Amazon announced last September that they were revising the Kindle ebook return policy. Amazon plans to limit automatic eBook returns to cases where people have read no more than 10 percent of the book, according to the Authors Guild. Any customer who wishes to return an eBook after reading more than 10 percent will need to send in a customer service request, which will be reviewed by a representative to ensure that the return request is genuine and complies with Amazon’s policies against abuse. This process will create a strong deterrent against buying, reading, and returning e-books within seven days, and readers who attempt to abuse the return policy will be penalized under Amazon’s policies.
Originally, Amazon had planned on implementing this new return policy by the end of 2022, and missed their target. Amazon informed us that they are in the final stages of making these technical changes and will roll out the new policy in the U.S. before the end of January, 2023. We will provide an update when these changes are complete and the policy is rolled out.
In the past, it was very easy to return books and get a refund, even if a customer read the entire book. Everything was done automatically in the customers Amazon account, in content and devices. A drop down menu would appear, allowing customers to submit a refund request and this was automatic. The new change will still make this automatic, but only if a customer read 10% or less of a book. If a book was read beyond that, Amazon will engage in a manual verification process. They will look at things such as customer return history, and if they are habitually asking for refunds in the past, or if it is a one off.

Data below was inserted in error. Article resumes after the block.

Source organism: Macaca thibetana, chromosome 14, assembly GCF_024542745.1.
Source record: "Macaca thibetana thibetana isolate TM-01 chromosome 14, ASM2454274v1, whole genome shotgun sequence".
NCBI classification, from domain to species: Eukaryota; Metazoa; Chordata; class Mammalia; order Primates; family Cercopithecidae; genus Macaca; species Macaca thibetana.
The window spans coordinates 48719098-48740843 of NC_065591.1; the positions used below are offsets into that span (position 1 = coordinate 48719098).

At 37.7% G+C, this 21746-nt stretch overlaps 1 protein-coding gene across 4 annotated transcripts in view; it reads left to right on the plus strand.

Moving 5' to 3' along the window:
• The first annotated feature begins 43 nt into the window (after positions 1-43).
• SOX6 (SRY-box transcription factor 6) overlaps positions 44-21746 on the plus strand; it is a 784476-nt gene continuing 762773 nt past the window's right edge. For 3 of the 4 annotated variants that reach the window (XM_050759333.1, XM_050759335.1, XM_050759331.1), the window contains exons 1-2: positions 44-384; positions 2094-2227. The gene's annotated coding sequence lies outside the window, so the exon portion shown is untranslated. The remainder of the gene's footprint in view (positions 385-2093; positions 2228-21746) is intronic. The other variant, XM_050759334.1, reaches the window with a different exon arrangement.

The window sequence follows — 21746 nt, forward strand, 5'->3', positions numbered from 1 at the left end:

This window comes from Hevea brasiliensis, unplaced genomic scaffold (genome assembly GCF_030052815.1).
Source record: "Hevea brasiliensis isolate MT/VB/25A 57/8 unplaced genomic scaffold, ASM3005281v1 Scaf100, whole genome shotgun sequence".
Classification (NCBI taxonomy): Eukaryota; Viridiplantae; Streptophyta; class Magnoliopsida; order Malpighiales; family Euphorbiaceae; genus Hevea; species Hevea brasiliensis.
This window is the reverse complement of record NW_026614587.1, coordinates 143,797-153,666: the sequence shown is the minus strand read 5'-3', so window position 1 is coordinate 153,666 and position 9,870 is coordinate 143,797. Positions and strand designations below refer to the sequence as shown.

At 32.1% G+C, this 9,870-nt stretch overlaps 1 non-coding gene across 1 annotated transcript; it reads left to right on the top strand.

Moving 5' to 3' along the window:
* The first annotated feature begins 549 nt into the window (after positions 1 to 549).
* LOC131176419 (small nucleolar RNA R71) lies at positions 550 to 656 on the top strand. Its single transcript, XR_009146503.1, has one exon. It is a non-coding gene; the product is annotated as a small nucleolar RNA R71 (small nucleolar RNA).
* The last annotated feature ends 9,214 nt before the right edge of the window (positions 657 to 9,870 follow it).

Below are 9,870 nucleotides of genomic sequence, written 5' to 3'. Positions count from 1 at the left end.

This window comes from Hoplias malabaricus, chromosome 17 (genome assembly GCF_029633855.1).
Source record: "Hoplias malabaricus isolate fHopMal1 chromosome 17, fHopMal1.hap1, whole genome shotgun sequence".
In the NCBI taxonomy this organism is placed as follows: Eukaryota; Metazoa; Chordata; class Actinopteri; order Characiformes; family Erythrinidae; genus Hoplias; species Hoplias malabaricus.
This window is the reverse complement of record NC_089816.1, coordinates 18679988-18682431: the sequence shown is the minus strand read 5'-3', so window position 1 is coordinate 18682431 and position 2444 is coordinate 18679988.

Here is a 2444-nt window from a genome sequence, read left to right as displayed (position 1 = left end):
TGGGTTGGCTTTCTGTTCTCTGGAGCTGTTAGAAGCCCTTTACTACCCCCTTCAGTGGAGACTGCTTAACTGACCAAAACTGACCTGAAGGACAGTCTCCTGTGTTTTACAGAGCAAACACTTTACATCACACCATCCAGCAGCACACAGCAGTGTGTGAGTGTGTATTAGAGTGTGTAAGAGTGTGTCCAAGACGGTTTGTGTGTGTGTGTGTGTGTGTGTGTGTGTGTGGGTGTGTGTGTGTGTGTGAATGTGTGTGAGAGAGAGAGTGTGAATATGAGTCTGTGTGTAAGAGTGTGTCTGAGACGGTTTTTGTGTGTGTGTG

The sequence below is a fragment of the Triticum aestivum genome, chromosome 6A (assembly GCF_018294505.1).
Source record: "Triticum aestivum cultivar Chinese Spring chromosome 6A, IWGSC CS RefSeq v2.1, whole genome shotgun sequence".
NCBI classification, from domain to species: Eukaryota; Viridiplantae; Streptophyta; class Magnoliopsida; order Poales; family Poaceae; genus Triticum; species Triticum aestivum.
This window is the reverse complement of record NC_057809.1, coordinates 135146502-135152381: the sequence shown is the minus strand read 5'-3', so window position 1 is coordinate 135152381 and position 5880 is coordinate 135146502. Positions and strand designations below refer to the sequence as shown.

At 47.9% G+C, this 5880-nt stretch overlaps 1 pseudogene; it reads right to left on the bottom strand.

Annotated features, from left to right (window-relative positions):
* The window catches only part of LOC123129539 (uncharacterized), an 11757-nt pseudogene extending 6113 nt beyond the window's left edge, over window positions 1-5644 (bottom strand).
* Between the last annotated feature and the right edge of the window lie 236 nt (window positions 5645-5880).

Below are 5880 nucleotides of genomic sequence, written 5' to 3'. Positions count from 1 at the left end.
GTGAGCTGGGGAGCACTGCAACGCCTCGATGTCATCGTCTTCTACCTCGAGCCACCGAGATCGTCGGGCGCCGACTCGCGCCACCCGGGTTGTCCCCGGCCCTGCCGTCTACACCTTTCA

Why does Amazon want to curb their ebook return policy? Firstly, it was due to pressure from various Authors organizations, since authors lose their commission if someone returns an ebook. Secondanly, social media such as TIK TOK was encouraging viewers to treat Amazon like a public library and would walkthrough customers on how to buy a book and submit a refund request when they were done.
Michael Kozlowski has written about audiobooks and e-readers for the past twelve years. Newspapers and websites such as the CBC, CNET, Engadget, Huffington Post and the New York Times have picked up his articles. He Lives in Vancouver, British Columbia, Canada.